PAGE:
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Book sale profits purchase smartboards, more books PDF Print E-mail

By Carolyn Lee
The Imperial Republican

The CCS Parent-Teacher Organization (PTO) book fair this week, featuring Scholastic Books, is a fundraiser for the organization.
Proceeds help purchase smartboards for classrooms, books for classrooms and books for students identified as having financial need.
That’s according to PTO Vice President Lori Lane, who was busy Monday helping students make out their wish lists.
Parents of the students will receive the wish lists and will then be able to purchase those books for their children.
Last year, the PTO sold $5,000 worth of books, which then benefited the organization to the tune of $1,200 in cash and $800 in book credit.
“We hope to do the same or surpass” last year, Lane stated.
There are between three and four thousand books for sale in the board room at Chase County Schools (CCS).
There are board books for the very young. There are series books for older elementary students. There are books based on the Bible. There are books based on celebrities.
There are books for sports fans, travel fans, pet fans and even cooking fans.
Wednesday and Thursday (today) the book fair will be open from 7:30 a.m. to 4 p.m.
On Friday the book fair will be open from 7:30 a.m. to 1:30 p.m. so students can shop while enjoying “Lunch with Someone You Love,” such as parents and grandparents.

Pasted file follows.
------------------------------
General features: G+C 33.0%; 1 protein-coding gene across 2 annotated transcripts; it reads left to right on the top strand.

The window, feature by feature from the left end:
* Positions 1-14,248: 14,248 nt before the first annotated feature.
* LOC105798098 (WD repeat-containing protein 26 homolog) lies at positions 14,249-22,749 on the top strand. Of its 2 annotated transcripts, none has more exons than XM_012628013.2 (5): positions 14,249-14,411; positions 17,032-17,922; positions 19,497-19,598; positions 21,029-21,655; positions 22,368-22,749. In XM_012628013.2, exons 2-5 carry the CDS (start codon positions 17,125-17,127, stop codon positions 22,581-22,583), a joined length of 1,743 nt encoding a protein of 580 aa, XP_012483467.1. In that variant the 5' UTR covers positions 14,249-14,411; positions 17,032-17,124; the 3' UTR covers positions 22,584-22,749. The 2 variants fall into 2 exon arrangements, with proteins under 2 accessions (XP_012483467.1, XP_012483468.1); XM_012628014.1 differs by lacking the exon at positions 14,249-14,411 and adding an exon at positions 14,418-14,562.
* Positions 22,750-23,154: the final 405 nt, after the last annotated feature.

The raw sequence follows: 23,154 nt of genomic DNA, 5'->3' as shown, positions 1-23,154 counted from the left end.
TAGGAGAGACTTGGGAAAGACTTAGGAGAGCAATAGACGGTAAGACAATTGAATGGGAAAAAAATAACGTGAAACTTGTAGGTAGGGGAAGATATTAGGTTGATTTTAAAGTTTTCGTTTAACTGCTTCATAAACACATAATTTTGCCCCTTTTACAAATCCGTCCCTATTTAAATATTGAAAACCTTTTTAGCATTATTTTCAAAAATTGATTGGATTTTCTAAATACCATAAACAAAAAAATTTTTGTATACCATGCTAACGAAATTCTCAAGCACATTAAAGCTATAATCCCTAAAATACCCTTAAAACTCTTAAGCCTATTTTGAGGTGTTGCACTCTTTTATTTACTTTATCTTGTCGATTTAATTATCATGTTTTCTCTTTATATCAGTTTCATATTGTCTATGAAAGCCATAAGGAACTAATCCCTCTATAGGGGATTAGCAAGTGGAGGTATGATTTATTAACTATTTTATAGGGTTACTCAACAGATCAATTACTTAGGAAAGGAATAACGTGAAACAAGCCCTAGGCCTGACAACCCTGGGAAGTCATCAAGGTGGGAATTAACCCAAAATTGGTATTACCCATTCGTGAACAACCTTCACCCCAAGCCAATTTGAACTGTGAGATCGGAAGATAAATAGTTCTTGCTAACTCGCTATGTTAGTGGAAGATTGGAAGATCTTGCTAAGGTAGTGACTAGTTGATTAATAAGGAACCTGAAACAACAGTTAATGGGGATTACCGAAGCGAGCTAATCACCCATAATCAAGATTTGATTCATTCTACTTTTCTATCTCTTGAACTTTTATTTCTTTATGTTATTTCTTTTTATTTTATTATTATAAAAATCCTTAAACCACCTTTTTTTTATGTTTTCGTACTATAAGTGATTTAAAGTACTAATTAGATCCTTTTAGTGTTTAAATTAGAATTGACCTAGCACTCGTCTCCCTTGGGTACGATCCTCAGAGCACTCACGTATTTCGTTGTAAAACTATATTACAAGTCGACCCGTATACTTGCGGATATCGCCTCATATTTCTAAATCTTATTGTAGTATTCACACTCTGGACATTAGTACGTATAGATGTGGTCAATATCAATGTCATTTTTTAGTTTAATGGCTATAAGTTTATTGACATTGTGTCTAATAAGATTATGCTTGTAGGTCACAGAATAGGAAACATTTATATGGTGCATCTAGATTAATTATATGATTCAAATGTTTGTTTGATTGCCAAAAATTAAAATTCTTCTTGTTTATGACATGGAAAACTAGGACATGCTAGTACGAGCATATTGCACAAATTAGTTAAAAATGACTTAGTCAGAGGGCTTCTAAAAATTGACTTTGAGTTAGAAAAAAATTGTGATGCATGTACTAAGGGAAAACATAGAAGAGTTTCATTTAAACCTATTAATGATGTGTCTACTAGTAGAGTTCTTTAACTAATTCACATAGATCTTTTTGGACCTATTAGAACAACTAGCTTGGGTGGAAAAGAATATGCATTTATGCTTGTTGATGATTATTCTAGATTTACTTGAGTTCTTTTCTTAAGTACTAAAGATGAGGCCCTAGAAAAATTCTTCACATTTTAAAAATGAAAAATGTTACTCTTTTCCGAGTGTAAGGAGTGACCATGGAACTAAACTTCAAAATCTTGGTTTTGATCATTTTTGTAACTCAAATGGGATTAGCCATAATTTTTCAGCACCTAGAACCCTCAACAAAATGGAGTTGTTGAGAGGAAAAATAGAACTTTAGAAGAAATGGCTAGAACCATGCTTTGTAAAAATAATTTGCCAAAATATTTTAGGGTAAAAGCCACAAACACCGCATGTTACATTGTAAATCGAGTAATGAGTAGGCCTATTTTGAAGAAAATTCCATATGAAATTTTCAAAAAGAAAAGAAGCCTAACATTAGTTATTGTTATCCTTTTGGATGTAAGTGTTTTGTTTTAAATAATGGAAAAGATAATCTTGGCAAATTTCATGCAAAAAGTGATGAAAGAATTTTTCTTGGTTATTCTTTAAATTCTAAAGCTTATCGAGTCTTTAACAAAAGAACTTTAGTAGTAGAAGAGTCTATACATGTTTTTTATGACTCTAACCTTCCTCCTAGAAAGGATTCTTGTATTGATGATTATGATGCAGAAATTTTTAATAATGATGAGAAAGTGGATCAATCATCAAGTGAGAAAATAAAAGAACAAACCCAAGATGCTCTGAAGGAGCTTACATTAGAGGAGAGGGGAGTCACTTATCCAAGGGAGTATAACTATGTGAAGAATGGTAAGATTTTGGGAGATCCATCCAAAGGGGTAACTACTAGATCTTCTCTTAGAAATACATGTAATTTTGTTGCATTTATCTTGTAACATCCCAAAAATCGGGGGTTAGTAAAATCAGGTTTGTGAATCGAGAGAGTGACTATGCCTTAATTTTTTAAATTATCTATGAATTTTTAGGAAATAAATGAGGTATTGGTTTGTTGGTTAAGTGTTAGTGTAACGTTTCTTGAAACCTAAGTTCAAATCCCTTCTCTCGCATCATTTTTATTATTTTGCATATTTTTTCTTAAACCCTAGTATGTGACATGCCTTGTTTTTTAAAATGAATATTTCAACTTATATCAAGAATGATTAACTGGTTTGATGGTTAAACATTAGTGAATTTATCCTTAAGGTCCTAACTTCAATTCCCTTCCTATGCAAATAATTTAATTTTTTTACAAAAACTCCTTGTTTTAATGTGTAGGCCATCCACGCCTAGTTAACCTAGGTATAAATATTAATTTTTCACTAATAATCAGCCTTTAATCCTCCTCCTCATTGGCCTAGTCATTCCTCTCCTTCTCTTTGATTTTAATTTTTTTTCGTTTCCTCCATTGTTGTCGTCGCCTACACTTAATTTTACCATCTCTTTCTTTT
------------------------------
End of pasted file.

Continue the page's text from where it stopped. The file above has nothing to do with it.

The book fair will continue Friday from 4-8 p.m. during the high school basketball games.
“Our goal is to put as many books as possible in the students’ hands,” Lane stated.
Smart boards
So far PTO has contributed $8,000 toward the purchase of some of the 17 smart boards at CCS. Box Tops for Education funding has also been used in the purchase. In addition, the Knights of Columbus purchased a smart board for the special education classroom.
Smart boards are an interactive teaching tool. The white board, which looks like an erasable marker board, comes with specific software. A smart board costs between $1,200-1,500.
The teacher or student uses a finger as a mouse on the smart board, which is essentially a touch screen.
The smart board can access web content, Lane said, and can show videos. Students can also do work on the board.
The new mathematics curriculum has a video that goes with the lessons that can be shown on the smart board. The content is in both English and Spanish.
The teacher can stop the video and reinforce  ideas, then ask students to participate in the lesson, Lane noted.
“The smart boards allow visual learners to see a great big picture on what’s being taught,” she said. “It allows immediate visual content to be delivered, as well as audio. Students learn in their learning style and can interact more.”


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